On Dealing With Delay

Visa issues potentially threaten our July 1st departure date. We had been under the assumption that we would depart on July 1st with or without the proper visa and get it straightened out upon reaching Japan, but we have been asked not to do that. The issues we are having with our visa are minor, perhaps boiling down to a miscommunication or lost email message.

It is completely within God’s power to overcome these issues and clear the path for us. If our departure is delayed, it would be much more worthwhile to understand the reason God chose to delay our departure than to stew over the inconvenience.

For now, we simply do what is within our power to do: bless the name of the Lord and pray for His will to be done.


YWAM Tokyo Video – Why Japan?


We’ve been asked this same question, “Why Japan?” in many forms and nuances. What blew me away about this video, produced by YWAM Tokyo’s David McDaniel, is how similar the answers this video provides are to our own. Broken families, suicide, and hopelessness among a population of people with less access to Christianity than many people groups in far more remote or impoverished places in the world. A beautiful people, intelligent, hard working, hospitable and generous. Like David, I see an incredible opportunity for Japanese Christians to be bearers of the the good news of the gospel to other parts of the world. But how can they go if we do not first go to them?

A couple of important take-aways from this video:

1. This video could easily have been called “Why Tokyo?” rather than “Why Japan?” Nearly a third of the population of Japan live on the Kanto Plain, which is the Greater Tokyo Metropolitan area along with the people of  nearby prefectures. It is the single most populated metropolitan area in the world. We didn’t choose Tokyo, but God chose Tokyo for us. We believe He did this because of the impact Tokyo can make on the rest of Japan and the world. This is why I have been reading Tim Keller’s “Center Church” and following the Redeemer: City to City movement to better understand how the great city centers of the world will be used to share the gospel to all nations and people. Growing up in a suburban church, urban ministry is a stretch for us, but we are excited to engage the people of the city and share the gospel with them.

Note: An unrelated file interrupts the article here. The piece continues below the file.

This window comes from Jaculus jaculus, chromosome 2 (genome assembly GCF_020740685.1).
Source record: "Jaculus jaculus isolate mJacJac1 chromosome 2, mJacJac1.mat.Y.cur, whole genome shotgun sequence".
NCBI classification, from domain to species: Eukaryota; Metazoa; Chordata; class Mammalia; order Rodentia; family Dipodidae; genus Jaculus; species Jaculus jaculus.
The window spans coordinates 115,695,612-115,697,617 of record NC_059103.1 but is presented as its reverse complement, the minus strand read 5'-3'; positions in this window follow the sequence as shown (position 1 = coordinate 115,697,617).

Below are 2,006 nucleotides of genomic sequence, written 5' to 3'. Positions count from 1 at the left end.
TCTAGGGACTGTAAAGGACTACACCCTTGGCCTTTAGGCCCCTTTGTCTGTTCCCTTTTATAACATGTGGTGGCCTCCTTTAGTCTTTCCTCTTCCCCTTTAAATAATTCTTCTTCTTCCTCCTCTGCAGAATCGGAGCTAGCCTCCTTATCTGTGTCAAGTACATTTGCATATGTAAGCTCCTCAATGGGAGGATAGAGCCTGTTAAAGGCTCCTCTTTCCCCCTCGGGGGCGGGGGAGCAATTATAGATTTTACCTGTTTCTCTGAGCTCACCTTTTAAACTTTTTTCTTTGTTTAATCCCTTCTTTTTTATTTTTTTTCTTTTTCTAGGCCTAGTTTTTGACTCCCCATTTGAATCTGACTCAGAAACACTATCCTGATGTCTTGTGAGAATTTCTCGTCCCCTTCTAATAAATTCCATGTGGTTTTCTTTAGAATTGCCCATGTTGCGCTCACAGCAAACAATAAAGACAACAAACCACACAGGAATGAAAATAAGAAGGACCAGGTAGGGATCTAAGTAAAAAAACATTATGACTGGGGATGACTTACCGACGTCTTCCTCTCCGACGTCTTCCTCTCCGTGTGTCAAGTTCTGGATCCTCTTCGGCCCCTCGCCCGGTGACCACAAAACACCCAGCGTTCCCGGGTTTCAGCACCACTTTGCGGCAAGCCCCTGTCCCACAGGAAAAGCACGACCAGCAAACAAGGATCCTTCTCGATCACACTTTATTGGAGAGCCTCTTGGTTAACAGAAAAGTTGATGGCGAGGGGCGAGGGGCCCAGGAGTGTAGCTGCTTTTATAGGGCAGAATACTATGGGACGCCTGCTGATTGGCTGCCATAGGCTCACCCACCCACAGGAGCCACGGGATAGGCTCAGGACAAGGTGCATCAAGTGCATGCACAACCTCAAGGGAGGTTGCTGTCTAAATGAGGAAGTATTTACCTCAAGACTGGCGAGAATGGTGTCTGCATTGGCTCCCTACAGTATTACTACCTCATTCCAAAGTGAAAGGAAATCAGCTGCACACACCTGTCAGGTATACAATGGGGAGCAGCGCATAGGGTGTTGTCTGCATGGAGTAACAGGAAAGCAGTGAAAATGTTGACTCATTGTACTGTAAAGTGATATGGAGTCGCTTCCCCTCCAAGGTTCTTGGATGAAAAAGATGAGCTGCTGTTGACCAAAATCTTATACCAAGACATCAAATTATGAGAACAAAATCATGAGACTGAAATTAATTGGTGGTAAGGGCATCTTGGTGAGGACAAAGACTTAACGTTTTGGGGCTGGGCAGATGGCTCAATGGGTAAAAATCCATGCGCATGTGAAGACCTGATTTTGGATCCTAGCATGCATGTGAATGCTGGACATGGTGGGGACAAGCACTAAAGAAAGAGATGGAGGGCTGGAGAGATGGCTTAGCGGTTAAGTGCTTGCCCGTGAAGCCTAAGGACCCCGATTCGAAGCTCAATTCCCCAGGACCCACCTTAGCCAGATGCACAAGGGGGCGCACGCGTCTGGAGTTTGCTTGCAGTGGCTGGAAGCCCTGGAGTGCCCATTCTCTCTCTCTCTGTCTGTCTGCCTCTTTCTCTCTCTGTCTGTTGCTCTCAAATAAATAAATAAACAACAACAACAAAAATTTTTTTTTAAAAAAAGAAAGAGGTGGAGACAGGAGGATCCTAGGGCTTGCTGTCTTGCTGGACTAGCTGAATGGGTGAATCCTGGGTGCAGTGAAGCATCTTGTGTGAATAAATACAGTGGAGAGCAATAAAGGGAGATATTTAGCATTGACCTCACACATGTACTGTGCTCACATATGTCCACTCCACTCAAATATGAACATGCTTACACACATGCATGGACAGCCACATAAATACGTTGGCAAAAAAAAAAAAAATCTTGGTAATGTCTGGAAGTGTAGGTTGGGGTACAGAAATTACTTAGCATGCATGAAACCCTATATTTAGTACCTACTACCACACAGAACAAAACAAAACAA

2. This video reflects our reasons for serving in Japan nearly word for word, which is amazing because I have never met David McDaniel before and we have no affiliation with YWAM as an organization. This is a huge encouragement to us, however, in that we can see how God has aligned the vision of many church leaders in the Tokyo area. We already know of several others missionaries and Christian leaders serving in the Tokyo area who also strongly agree with the content of this video. Sometimes hashing out differences in vision is what stands in the way of making progress, but being able to go to Tokyo and basically “plug ourselves into the machine” will be a great benefit to our ministry and hopefully a blessing to those whom we will serve alongside.




A Double Graduation Day!

We experienced a double blessing yesterday of having both of kids graduate from their respective schools, elementary and middle. We often take for granted what goes into such an accomplishment, but we want to thank all the teachers, fellow parents and family members who have invested time in the lives of our children to help them succeed in school and feel good about who they are. And of course we thank the Lord for watching over them and giving them the opportunity to grow, physically, mentally, emotionally and spiritually.

One more step in our journey toward Japan as both will start the school year in Japan in a new class structure. Only 18 days left before Japan!


Experiencing The Power of Prayer

“We tend to use prayer as a last resort, but God wants it to be our first line of defense. We pray when there’s nothing else we can do, but God wants us to pray before we do anything at all.

Most of us would prefer, however, to spend our time doing something that will get immediate results. We don’t want to wait for God to resolve matters in His good time because His idea of ‘good time’ is seldom in sync with ours.”

~ Oswald Chambers

Yesterday, a complete stranger who had been receiving our newsletter wrote us an encouraging note and promised to pray everyday this month for our financial support goals to be met. At church yesterday, we talked to many others who committed to pray for our finances as well. Those messages in themselves were inspiring to us. But God quickly reminded us that prayer is not simply idle talk.